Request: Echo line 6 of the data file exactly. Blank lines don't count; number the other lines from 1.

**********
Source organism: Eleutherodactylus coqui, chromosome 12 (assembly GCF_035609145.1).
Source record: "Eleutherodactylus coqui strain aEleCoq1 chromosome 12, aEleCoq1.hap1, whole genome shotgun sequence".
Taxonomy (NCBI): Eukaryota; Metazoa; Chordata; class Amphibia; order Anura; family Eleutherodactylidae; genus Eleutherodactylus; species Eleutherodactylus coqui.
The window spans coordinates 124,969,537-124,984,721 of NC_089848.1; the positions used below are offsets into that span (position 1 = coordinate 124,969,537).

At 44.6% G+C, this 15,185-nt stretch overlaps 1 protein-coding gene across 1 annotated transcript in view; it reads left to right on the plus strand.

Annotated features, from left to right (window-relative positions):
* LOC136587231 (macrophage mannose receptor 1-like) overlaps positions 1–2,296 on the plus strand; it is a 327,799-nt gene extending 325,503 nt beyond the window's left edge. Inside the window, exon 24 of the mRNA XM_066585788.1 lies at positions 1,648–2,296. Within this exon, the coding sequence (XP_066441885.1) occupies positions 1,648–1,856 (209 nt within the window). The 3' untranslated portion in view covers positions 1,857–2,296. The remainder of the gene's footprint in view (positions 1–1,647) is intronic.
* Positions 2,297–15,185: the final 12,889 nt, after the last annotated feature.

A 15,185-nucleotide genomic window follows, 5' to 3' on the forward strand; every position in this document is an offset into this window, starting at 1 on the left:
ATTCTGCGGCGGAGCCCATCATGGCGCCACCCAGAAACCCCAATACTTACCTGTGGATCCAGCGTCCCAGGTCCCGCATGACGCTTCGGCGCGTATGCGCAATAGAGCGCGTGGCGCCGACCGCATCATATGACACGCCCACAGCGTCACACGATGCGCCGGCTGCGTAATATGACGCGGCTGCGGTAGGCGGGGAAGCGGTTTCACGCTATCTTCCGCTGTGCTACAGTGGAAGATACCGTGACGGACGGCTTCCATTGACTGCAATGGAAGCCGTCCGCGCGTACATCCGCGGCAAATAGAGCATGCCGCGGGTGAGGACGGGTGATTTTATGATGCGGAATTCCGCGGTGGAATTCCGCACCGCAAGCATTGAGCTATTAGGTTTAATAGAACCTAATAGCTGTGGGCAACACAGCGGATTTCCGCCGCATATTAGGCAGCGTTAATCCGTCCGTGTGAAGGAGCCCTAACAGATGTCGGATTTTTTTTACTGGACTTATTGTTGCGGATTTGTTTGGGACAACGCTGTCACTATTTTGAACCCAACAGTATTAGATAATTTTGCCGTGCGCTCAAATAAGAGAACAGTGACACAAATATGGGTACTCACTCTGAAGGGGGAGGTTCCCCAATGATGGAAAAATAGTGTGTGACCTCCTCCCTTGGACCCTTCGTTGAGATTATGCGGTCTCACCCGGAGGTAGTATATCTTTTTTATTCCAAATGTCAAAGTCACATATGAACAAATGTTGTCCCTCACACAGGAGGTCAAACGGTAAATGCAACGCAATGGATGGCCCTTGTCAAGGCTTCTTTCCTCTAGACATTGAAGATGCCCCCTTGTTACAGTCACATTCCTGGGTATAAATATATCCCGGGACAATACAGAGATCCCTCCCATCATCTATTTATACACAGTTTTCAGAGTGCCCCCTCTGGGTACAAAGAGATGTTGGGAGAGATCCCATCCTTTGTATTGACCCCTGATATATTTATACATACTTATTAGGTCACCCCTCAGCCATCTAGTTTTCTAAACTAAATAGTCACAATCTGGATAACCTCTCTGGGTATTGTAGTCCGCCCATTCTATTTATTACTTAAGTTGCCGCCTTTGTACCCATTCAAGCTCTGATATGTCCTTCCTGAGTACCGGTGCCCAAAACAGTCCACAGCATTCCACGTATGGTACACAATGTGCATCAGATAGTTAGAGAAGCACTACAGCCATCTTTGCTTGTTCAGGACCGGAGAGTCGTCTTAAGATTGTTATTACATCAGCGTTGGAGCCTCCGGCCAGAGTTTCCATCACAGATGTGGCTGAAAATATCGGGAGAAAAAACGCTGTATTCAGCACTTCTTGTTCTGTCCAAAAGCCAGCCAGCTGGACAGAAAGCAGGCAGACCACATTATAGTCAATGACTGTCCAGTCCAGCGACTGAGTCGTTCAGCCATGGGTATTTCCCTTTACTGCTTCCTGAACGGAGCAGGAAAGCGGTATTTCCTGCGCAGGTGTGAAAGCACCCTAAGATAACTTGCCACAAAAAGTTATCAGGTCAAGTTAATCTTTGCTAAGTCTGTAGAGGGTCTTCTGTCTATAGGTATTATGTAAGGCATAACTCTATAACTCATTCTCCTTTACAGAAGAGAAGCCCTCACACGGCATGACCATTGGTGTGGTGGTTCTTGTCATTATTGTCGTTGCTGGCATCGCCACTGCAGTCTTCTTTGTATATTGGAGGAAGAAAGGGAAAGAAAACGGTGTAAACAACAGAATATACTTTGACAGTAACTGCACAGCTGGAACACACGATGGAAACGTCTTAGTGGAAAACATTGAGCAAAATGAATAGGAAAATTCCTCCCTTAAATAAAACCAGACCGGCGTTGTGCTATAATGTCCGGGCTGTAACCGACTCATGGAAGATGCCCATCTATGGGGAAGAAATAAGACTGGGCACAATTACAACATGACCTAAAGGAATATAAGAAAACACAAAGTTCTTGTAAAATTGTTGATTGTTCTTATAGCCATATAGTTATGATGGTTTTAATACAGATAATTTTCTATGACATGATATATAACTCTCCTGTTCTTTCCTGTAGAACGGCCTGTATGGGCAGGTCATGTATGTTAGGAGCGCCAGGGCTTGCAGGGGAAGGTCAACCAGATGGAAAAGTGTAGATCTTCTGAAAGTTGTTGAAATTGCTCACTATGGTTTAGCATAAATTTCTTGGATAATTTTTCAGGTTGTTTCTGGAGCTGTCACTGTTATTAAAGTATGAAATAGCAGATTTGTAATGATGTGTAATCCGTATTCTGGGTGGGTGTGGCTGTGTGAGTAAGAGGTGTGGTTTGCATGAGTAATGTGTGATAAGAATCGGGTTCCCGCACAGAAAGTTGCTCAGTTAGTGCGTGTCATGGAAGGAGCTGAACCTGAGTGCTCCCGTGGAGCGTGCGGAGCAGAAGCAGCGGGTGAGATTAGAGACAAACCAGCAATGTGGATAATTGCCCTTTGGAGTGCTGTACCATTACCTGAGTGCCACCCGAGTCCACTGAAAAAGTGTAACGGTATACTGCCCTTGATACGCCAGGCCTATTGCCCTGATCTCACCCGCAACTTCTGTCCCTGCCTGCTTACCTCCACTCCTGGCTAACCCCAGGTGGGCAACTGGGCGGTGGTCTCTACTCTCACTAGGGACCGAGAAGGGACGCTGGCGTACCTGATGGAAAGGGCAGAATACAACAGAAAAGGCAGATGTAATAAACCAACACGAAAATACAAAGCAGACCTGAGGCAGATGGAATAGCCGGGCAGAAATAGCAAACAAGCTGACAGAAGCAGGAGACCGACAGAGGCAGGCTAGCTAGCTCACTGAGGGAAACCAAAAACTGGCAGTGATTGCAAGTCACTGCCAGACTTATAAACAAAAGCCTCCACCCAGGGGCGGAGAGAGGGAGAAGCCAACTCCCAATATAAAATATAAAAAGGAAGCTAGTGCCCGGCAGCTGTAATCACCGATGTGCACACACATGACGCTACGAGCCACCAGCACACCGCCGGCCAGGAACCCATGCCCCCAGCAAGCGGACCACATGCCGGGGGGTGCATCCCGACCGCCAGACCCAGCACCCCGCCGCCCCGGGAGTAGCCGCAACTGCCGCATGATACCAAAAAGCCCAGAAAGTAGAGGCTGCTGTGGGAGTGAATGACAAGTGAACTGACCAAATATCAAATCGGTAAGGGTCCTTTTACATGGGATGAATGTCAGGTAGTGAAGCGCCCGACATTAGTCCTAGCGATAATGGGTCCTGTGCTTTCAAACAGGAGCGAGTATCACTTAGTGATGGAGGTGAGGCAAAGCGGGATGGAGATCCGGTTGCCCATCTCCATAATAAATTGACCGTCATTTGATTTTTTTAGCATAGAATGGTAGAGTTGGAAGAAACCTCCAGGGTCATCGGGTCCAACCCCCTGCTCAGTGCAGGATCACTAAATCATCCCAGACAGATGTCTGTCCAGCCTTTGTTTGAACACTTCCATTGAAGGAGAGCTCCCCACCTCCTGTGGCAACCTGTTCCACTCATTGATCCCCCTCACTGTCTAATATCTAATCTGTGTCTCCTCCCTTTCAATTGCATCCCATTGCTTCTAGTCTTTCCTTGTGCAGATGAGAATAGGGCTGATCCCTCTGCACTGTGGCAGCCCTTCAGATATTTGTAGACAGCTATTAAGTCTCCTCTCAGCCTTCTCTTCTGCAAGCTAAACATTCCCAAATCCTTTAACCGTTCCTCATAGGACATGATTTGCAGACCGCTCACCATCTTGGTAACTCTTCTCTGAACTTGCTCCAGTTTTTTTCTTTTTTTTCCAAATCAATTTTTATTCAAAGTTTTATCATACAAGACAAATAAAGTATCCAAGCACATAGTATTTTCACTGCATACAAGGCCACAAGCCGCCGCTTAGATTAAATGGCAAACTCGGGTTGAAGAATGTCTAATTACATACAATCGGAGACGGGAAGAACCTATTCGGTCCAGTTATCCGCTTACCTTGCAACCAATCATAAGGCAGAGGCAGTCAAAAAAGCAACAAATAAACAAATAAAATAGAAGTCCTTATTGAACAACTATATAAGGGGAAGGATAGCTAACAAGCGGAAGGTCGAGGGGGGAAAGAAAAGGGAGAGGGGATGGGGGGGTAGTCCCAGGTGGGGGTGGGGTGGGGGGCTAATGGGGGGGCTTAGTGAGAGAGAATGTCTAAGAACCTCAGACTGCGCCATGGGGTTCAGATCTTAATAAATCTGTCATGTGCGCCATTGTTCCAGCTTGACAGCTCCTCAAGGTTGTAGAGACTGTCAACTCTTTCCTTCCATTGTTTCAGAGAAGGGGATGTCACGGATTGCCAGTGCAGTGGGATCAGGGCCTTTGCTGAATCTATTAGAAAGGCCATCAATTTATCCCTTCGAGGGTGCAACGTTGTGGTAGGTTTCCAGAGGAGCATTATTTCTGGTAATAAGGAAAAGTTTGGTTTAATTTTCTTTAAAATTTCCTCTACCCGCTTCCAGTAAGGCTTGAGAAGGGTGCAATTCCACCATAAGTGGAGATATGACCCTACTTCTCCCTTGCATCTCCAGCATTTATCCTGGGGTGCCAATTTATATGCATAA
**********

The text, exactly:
Annotated features, from left to right (window-relative positions):